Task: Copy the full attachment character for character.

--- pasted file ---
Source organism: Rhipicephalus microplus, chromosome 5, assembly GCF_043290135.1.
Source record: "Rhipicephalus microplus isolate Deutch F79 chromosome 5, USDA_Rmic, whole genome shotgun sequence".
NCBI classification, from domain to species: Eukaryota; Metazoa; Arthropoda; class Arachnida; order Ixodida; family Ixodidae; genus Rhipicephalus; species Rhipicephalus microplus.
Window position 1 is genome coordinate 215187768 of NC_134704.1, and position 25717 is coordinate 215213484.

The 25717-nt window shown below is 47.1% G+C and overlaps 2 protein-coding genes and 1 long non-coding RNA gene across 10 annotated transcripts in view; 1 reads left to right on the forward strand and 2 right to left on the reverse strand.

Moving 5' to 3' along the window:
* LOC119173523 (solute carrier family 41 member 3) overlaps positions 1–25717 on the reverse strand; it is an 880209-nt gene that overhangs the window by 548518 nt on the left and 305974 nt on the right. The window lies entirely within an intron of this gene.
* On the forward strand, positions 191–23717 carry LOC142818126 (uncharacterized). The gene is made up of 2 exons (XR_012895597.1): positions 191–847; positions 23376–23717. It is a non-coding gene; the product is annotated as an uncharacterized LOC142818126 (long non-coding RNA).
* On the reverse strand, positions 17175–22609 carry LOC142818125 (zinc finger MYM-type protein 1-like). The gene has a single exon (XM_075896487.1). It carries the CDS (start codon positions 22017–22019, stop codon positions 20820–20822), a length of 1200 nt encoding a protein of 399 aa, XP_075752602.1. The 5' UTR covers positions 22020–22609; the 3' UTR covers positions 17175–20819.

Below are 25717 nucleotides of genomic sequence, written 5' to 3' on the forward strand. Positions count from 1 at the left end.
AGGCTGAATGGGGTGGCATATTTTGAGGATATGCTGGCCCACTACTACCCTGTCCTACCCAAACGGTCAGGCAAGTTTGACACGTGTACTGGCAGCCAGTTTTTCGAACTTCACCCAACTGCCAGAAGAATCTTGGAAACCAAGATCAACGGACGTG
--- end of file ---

Source organism: Rhipicephalus microplus, chromosome 5, assembly GCF_043290135.1.
Source record: "Rhipicephalus microplus isolate Deutch F79 chromosome 5, USDA_Rmic, whole genome shotgun sequence".
NCBI classification, from domain to species: Eukaryota; Metazoa; Arthropoda; class Arachnida; order Ixodida; family Ixodidae; genus Rhipicephalus; species Rhipicephalus microplus.
Window position 1 is genome coordinate 215187768 of NC_134704.1, and position 25717 is coordinate 215213484.

The 25717-nt window shown below is 47.1% G+C and overlaps 2 protein-coding genes and 1 long non-coding RNA gene across 10 annotated transcripts in view; 1 reads left to right on the forward strand and 2 right to left on the reverse strand.

Moving 5' to 3' along the window:
* LOC119173523 (solute carrier family 41 member 3) overlaps positions 1–25717 on the reverse strand; it is an 880209-nt gene that overhangs the window by 548518 nt on the left and 305974 nt on the right. The window lies entirely within an intron of this gene.
* On the forward strand, positions 191–23717 carry LOC142818126 (uncharacterized). The gene is made up of 2 exons (XR_012895597.1): positions 191–847; positions 23376–23717. It is a non-coding gene; the product is annotated as an uncharacterized LOC142818126 (long non-coding RNA).
* On the reverse strand, positions 17175–22609 carry LOC142818125 (zinc finger MYM-type protein 1-like). The gene has a single exon (XM_075896487.1). It carries the CDS (start codon positions 22017–22019, stop codon positions 20820–20822), a length of 1200 nt encoding a protein of 399 aa, XP_075752602.1. The 5' UTR covers positions 22020–22609; the 3' UTR covers positions 17175–20819.

Below are 25717 nucleotides of genomic sequence, written 5' to 3' on the forward strand. Positions count from 1 at the left end.
AGGCTGAATGGGGTGGCATATTTTGAGGATATGCTGGCCCACTACTACCCTGTCCTACCCAAACGGTCAGGCAAGTTTGACACGTGTACTGGCAGCCAGTTTTTCGAACTTCACCCAACTGCCAGAAGAATCTTGGAAACCAAGATCAACGGACGTG